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What is Platelet Inhibition?

Niki Acker
Updated May 21, 2024
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Platelet inhibition is an action of some medications. There are different kinds of platelet inhibition for different medical needs. Basically, platelet inhibitors restrict some function of the platelets, the clotting agents in the blood. They are used primarily to prevent thrombosis, or the formation of blood clots, thereby preventing heart attack and stroke. Unlike anticoagulants, which also prevent blood clotting, platelet inhibitors are effective within the arteries.

Platelets are one of the three major components of blood, along with red blood cells and white blood cells. Platelets are responsible for hemostasis, or the cessation of bleeding. Hemostasis has three stages: vasoconstriction, in which the blood vessel becomes narrower to reduce bloodflow; blockage of a break in the blood vessel wall by a platelet plug; and thrombosis, or the formation of a blood clot that will keep the wound closed until it heals.

Hemostasis and platelets are therefore extremely important in wound repair and healing. Without them, even minor injuries would be a serious medical matter. However, in some medical conditions, including cardiovascular disease, platelets are either too numerous or too aggressive, and can lead to blood clots forming unnecessarily within the blood vessels. These can impede blood flow and can be extremely serious if they reach the heart or brain, where they can cause a heart attack or stroke respectively.

Platelet inhibition is used to prevent two conditions: thrombotic cerebrovascular and thrombotic cardiovascular disease. At risk patients include those with high blood pressure, atherosclerosis or clogged arteries, or a history of heart attack or stroke. The major medical risk associated with taking platelet inhibitors is hemorrhage or excessive bleeding, but the incidence of this complication is relatively low. In patients taking low-dose aspirin as a platelet inhibitor, for example, only one in 800 will suffer from major bleeding each year.

Sometimes, platelet inhibitors are taken regularly to promote cardiovascular health, while in other instances, they are used briefly in high doses to aid in surgery or to dilate the blood vessels to treat pain. Low-dose aspirin, which can be obtained over the counter, is usually the front line treatment for maintaining cardiovascular health. Prescription drugs for platelet inhibition include Plavix, Ticlid, Pletal, and Persantine. Other platelet inhibitors, known as glycoprotein IIb/IIIa inhibitors, are administered intravenously during angioplasty, a surgery in which a restricted blood vessel is widened from within using a small balloon. These drugs use platelet inhibition to prevent a clotting reaction to the surgery, which could cause further complications.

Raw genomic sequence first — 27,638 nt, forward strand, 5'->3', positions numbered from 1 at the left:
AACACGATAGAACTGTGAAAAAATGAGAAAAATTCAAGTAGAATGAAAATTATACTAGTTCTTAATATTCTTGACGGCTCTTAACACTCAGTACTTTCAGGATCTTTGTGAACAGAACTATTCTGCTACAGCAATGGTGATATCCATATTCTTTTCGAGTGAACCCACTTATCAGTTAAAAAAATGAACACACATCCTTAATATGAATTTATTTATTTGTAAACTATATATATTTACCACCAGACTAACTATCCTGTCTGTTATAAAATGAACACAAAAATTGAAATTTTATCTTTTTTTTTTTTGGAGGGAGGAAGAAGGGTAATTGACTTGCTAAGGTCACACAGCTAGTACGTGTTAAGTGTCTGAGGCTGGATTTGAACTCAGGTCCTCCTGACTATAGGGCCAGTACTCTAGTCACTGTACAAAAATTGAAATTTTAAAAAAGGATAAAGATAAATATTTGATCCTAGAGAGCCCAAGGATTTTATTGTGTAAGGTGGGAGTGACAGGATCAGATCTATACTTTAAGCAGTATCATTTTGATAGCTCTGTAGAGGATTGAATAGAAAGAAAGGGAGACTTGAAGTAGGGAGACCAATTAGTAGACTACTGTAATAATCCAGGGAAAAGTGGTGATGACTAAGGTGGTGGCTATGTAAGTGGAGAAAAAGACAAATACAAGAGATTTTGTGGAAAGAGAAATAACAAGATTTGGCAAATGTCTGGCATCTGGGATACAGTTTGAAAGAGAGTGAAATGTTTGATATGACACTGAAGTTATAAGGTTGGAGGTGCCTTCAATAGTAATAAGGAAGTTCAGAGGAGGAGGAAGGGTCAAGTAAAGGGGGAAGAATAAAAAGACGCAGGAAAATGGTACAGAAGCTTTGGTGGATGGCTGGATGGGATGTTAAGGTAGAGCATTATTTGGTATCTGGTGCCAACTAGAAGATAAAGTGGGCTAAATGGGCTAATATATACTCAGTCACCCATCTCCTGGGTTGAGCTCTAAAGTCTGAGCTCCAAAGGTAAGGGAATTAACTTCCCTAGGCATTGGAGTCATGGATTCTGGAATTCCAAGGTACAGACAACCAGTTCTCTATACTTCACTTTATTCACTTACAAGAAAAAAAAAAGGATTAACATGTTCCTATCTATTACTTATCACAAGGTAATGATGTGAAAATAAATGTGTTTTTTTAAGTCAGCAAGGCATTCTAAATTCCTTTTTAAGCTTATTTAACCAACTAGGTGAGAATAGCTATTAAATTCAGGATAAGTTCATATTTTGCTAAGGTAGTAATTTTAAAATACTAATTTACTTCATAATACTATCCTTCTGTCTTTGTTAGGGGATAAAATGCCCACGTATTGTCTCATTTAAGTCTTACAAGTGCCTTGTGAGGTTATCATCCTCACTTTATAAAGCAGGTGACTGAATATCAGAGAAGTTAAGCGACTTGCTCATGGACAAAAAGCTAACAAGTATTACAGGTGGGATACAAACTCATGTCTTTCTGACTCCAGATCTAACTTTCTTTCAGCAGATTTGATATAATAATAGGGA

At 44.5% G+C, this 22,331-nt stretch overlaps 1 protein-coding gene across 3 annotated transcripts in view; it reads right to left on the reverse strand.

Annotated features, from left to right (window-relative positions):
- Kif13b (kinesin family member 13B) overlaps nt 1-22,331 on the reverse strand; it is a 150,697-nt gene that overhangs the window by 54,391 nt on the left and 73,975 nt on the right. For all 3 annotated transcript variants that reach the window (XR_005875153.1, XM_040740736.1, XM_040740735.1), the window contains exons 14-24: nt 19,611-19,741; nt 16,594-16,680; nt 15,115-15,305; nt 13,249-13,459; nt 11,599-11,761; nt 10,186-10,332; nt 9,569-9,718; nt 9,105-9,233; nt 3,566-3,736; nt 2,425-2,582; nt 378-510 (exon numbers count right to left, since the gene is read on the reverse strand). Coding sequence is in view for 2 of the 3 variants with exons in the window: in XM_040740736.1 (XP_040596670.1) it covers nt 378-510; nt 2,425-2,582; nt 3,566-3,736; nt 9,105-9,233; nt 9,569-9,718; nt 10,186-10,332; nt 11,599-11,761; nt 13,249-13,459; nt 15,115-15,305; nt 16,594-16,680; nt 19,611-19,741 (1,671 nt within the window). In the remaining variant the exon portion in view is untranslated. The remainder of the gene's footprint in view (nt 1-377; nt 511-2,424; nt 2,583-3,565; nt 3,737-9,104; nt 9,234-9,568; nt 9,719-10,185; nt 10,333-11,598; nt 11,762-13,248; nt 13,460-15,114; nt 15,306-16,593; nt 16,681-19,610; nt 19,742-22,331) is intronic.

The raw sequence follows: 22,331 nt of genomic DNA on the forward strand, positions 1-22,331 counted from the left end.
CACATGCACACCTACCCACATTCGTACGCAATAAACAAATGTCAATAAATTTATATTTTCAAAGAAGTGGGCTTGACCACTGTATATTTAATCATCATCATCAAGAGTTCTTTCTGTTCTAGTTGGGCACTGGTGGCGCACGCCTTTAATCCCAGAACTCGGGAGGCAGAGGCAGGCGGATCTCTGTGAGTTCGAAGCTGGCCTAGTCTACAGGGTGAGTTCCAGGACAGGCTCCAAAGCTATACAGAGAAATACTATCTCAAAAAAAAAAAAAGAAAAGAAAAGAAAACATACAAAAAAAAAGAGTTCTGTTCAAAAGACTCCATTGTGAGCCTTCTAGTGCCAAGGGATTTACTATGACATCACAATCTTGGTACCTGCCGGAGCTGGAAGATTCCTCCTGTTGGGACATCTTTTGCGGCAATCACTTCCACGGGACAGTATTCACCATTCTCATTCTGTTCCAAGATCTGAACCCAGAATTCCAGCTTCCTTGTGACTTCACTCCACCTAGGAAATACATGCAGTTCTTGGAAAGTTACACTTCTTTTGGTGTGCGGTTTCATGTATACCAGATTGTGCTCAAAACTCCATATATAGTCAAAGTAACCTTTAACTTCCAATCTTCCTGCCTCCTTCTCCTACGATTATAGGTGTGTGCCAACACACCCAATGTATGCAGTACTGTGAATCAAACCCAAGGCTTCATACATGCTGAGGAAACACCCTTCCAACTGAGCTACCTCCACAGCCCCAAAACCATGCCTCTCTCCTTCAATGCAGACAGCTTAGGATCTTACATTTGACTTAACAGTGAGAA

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Niki Acker
By Niki Acker
"In addition to her role as a All The Science editor, Niki Foster is passionate about educating herself on a wide range of interesting and unusual topics to gather ideas for her own articles. A graduate of UCLA with a double major in Linguistics and Anthropology, Niki's diverse academic background and curiosity make her well-suited to create engaging content for WiseGeekreaders. "
Discussion Comments
By Mammmood — On Jul 19, 2011

@allenJo - I’ve never tried the natural approach, but it sounds great.

I had been taking aspirin for platelet inhibition for quite some time now, and it worked, but I started getting an upset stomach so I stopped taking it.

My doctor put me on another medication and so far there are no side effects, but in the long run I’d rather use a natural approach like you did.

By allenJo — On Jul 18, 2011

Years ago I went to an alternative medicine physician who put me on a two week detoxification diet (or treatment plan).

I remember before I started the diet he pricked some blood from my fingers and put it in a microscope. He flashed it on a screen and showed me clumps of blood cells, which he said were platelets that were beginning to stick together.

I was not a physician but I knew that this could not be good.

Two weeks later I went back. I felt a thousand times better, after having been on that detoxification diet. My mind and body felt clear and I had energy that I hadn’t felt in years. The doctor took another blood sample, and sure enough, my blood had gotten thinner.

I realize that there are medical ways to thin your blood and inhibit platelet aggregation, but the detoxification worked wonders for me.

Niki Acker
Niki Acker
"In addition to her role as a All The Science editor, Niki Foster is passionate about educating herself on a wide range...
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